- Cold Site: A cold site refers to a site with little to no IT hardware set up. While this solution can save money (since you don’t have to purchase backup equipment unless disaster strikes), it can take a while to source, purchase, ship, and deploy the necessary equipment to get your data center up and running again and move qualified personnel to the backup site.
- Warm Site: A warm site refers to a backup location that already has hardware on-site and an established connection to your main site. Should disaster strike, you can access data backups from your main site or office. While it is faster to get a warm site operational than a cold site, your organization’s recovery will still be delayed for however long it takes to retrieve all your backups from your backup site. Some cloud DR (disaster recovery) solutions rely on warm sites to backup client data.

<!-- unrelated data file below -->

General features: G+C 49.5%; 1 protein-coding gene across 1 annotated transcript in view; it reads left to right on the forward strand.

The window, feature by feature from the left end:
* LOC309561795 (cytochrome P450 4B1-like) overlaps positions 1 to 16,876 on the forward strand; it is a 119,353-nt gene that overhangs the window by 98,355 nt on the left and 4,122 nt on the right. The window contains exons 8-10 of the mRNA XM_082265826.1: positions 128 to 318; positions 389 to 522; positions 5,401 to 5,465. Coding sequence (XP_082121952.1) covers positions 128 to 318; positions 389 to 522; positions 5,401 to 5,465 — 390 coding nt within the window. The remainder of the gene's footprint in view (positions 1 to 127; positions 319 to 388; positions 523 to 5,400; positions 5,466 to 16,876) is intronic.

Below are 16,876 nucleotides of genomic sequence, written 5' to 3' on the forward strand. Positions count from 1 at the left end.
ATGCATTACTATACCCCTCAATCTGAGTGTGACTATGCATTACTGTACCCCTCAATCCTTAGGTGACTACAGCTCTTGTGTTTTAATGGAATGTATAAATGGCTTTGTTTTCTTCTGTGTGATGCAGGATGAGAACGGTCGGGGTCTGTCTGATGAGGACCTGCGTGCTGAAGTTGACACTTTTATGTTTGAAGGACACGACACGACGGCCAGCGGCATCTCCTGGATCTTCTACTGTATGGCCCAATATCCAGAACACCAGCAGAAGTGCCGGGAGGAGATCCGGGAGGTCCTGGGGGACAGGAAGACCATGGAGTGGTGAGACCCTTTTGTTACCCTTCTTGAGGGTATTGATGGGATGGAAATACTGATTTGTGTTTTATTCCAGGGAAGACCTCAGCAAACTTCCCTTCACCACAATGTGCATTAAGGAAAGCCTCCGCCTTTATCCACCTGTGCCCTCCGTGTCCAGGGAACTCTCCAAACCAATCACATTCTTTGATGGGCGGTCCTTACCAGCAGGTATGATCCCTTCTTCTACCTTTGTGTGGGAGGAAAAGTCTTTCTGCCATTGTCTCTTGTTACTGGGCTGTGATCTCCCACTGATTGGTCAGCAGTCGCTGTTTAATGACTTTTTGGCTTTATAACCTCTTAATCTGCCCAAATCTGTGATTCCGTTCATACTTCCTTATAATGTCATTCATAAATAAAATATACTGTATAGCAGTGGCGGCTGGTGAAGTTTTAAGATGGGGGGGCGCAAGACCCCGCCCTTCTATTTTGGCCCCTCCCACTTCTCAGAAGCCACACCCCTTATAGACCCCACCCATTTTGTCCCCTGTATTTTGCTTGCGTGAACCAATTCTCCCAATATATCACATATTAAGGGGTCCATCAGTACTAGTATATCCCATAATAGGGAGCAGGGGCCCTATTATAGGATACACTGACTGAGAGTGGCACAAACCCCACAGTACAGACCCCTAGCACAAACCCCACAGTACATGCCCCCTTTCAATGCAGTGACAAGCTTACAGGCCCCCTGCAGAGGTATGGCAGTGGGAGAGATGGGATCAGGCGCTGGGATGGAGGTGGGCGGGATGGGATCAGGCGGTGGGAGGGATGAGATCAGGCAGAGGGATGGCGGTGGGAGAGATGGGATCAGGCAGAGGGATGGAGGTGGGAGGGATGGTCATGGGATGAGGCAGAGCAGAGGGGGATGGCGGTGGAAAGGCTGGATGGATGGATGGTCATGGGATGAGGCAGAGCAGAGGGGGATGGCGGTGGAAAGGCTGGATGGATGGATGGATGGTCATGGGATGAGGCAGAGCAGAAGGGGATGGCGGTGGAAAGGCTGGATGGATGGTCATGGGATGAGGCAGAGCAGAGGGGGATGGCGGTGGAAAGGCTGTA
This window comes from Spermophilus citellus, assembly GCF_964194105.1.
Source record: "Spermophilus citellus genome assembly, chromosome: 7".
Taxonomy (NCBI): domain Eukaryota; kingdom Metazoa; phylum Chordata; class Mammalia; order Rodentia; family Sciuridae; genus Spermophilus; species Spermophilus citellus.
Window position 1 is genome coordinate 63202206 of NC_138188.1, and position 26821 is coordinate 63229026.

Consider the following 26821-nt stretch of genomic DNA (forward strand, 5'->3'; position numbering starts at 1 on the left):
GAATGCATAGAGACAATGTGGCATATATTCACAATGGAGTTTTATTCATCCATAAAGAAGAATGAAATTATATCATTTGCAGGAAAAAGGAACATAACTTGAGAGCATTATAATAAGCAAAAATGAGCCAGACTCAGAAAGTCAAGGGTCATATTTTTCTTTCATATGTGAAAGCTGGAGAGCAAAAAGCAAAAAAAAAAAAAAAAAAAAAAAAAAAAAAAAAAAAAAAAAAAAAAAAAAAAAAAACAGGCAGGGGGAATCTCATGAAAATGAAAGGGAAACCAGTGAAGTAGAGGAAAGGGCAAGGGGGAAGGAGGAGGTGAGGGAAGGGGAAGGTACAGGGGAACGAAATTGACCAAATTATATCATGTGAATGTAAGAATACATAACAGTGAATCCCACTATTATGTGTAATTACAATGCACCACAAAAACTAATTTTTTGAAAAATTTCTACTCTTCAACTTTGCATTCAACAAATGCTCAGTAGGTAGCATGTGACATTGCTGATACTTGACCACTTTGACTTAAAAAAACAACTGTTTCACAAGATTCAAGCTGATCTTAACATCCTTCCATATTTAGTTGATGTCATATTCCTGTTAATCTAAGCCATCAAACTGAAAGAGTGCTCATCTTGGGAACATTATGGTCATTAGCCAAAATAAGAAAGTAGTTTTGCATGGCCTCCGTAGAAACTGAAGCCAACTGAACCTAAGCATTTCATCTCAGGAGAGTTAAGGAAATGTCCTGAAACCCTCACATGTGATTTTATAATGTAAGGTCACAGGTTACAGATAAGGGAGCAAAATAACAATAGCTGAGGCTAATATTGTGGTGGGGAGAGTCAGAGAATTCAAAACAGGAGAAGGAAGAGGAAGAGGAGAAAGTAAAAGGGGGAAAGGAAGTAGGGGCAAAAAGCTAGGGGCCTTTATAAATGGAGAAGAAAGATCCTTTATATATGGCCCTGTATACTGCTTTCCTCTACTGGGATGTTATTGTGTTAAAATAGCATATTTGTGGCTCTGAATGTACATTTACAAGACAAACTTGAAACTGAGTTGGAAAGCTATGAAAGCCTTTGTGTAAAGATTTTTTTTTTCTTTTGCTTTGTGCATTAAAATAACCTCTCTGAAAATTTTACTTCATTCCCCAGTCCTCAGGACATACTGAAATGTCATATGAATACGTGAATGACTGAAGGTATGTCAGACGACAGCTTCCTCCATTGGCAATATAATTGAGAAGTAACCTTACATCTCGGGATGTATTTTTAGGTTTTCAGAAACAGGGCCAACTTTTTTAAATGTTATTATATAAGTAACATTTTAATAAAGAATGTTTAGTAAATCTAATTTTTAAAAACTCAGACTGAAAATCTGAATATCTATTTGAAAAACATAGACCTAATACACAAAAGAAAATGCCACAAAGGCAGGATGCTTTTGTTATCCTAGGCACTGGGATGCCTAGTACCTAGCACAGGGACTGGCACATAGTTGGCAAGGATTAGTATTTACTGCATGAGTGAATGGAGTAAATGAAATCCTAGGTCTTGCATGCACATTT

Hot Site: A hot site is a complete copy of your production site, including network systems, power systems, nearly-instant backups of your data, and a team of trained personnel. While maintaining a hot site is definitely more costly than maintaining a cold or warm site having a hot site means virtually no downtime if a disaster forces you to move from your host site to your backup site. Whether or not the cost of maintaining a hot site is worth the benefit is something your team will need to discuss. A few cloud DR solutions rely on hot sites to help ensure their clients don't experience any downtime.
All three of these backup site approaches cost money to set up and maintain, which can make off-premises, cloud-based Disaster Recovery as a Service (DRaaS) options a good choice for many businesses.
Planning for Manmade Disasters
Most organizations are more likely to experience power outages than full-on natural disasters. Regardless, if you have an on-premises data center, it is still vital to have a UPS backup and to make sure you test it regularly. You want to make sure your UPS isn’t going to fail when you need it most. To avert disaster, most UPS manufacturers will perform safe, on-site tests to determine whether your battery needs to be replaced.
Organizations whose cloud-based data centers are not located on-premises don’t need to worry about testing their UPS backups since the cloud provider handles all associated maintenance.